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Rural Health Week Tasmania 2007

Peek, Karla, Kilpatrick, Sue and Auckland, Stuart 2008, Rural Health Week Tasmania 2007, in 2008 GP & PHC Research Conference : Health for all?, [Primary Health Care Research and Information Service], [Hobart, Tas.].

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Title Rural Health Week Tasmania 2007
Author(s) Peek, Karla
Kilpatrick, Sue
Auckland, Stuart
Conference name GP & Primary Health Care Research Conference (2008 : Hobart, Tas.)
Conference location Hobart, Tas.
Conference dates 4-6 July 2008
Title of proceedings 2008 GP & PHC Research Conference : Health for all?
Publication date 2008
Publisher [Primary Health Care Research and Information Service]
Place of publication [Hobart, Tas.]
Summary Aims & Rationale/Objectives
To raise the awareness of health issues in rural Tasmania, the work of rural health professionals and community volunteers

Methods
A partnership initiative between the University Department of Rural Health and the Department of Health and Human Services attracted $64,000 sponsorship from government and private sector. It established 28 regional groups which organised local activities and awards for a community volunteeer and a health professional. Regional groups were surveyed about their planning process for rural health week, the activities held, their outcomes and future intentions.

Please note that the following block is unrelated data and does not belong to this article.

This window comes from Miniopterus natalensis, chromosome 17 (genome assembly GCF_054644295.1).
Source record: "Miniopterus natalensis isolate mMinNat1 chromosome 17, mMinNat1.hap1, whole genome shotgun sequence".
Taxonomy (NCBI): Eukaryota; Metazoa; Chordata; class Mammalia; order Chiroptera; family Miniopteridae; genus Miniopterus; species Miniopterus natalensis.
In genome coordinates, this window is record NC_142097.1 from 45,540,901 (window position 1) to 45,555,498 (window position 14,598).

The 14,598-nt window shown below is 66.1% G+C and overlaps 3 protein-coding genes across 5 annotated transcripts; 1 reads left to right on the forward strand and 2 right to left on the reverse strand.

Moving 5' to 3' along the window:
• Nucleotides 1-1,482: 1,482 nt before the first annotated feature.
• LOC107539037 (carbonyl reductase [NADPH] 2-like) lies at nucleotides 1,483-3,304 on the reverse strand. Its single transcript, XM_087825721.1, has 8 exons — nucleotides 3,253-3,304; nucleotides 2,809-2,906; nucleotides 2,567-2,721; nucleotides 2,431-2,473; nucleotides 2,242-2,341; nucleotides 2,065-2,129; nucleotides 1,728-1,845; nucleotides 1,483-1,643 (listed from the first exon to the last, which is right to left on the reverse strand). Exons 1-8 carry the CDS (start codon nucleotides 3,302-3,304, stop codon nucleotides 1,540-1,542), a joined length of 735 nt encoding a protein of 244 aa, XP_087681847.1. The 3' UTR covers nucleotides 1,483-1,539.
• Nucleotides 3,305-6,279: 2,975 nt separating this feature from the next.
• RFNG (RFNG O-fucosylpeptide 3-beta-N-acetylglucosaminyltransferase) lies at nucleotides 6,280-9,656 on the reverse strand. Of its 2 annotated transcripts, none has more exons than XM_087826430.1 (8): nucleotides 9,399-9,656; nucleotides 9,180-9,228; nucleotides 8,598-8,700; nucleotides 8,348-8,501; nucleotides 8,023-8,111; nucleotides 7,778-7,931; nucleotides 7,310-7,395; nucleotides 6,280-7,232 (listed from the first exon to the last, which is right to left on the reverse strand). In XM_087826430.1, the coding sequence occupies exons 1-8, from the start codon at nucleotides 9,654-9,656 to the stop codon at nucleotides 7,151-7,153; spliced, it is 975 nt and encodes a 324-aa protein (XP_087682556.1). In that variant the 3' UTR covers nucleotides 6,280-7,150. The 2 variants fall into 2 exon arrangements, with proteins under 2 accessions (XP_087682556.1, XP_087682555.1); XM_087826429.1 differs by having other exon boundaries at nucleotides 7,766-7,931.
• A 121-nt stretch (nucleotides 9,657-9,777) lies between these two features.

Principal Findings
Regional groups were partnerships of local organisations. Activities had a preventative focus. They included cooking, bike rides, dances, manual handling, health checks, community art, suicide prevention.Events attracted up to 300 participants. There were 48 nominations for the 2 awards, which were perceived to have raised the profile of health professionals and volunteers. Activities that attracted most participation were fun runs and health expos. Most used their understanding of community needs when deciding on activities. Only a small number relied on formal health needs analyses. Groups varied in their assessment of how well the activities they organised actually met needs. Half the group members had not worked together previously. All but 3 intend to work with others in the future. Most group members learnt more about health programs and other professionals in their community.

Implications
Raised profile of health services and role of health professionals and volunteers in rural Tasmania.
Increased range of ongoing health promoting activities. Better planned and coordinated activities.
Language eng
Field of Research 130199 Education systems not elsewhere classified
HERDC Research category L1.1 Full written paper - refereed (minor conferences)
Persistent URL http://hdl.handle.net/10536/DRO/DU:30020349

Document type: Conference Paper
Collection: Vice-Chancellor and Presidents Office
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Created: Wed, 07 Oct 2009, 14:51:37 EST

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